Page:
They are aluminium and can be difficult to weld because of the boiled linseed oil porosity treatment but once your welder knows what to expect (bit of a firework display) a sound repair can be achieved. Remember the water jacket is just a container filled with hot water, no pressure not boiling so it’s basically doing the job of a coffee pot transferring heat from metal into the water. I know of a pre war RR that has been driving around for 25 years with a cylinder head repaired with Belzona, no problems and no leaking, not ideal but it works and you wouldn’t find the repair if you examined the engine all day long. 

My former car had all the money in the World and resources too - they tried to deal with 3 heads and finally bought one from Vintage Garage (the bill was 20K and there was another 20K of radiator work, water pump work, and ...., plus labor).  The best repaired original one made for an interesting step at the barn door. 

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15 hours ago, alsancle said:

I like it better as a sedan.

 

The Trouville is an early car so it would have had the steel head.    Keith,  PII is Aluminum?    Is anybody still making the heads?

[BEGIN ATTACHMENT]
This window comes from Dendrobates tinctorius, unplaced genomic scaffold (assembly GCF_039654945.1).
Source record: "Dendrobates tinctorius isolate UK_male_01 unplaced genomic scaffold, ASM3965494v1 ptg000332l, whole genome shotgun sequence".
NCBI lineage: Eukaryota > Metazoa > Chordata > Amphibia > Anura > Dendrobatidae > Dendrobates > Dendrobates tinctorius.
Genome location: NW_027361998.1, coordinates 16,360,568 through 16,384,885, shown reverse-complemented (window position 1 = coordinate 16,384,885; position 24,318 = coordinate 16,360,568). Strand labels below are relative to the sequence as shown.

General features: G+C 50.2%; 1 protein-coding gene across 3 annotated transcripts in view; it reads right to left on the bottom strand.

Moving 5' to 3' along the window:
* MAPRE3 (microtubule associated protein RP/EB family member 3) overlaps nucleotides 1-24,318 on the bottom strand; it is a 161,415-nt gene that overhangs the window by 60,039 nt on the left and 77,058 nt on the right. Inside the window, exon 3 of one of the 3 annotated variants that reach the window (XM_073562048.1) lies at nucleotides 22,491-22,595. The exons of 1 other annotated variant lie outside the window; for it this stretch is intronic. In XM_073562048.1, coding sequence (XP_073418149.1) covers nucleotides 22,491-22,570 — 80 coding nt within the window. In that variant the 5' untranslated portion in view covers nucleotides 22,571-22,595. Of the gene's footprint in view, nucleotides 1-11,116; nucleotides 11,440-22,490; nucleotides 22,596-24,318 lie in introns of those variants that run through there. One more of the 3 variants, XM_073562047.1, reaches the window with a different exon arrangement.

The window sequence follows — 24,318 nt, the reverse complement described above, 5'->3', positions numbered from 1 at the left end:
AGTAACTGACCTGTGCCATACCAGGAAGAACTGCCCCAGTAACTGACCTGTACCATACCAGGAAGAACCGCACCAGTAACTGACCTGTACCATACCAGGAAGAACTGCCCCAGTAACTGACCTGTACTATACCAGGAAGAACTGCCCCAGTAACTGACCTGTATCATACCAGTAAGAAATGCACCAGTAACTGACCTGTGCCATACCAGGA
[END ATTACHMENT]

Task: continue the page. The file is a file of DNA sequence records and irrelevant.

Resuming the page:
Don't worry, steel heads go bad too - not often, but they do. 

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18 hours ago, alsancle said:

 I would say that 95% of everything Jay says is accurate and spot on.    EXCEPT,  he was pissing on the Rolls grill and hood treatment which I couldn't understand.   From the time I was a little lad I gravitated to the Rolls radiator and hood - especially prewar.  

IMG_7492.jpg

Simple is modern (and definitely a well protected/patented and iconic design) - not sure why the issue via how aged the car supposedly looked. 

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I guess there must be cylinder head repairers and there are engineers, all three of my cylinder heads are pressure tested, crack tested and thickness mapped they are all fine one on the car and 2 ready to go, however I use local engineering companies, I tell them how to clean it, what to weld and what to repair or replace. The last head I put on the shelf ready to use, I machined myself, it cost me £700 to buy and about £700 to recondition. 
 

I understood that a fully assembled new head from Fiennes with valves etc was less than £10k plus taxed.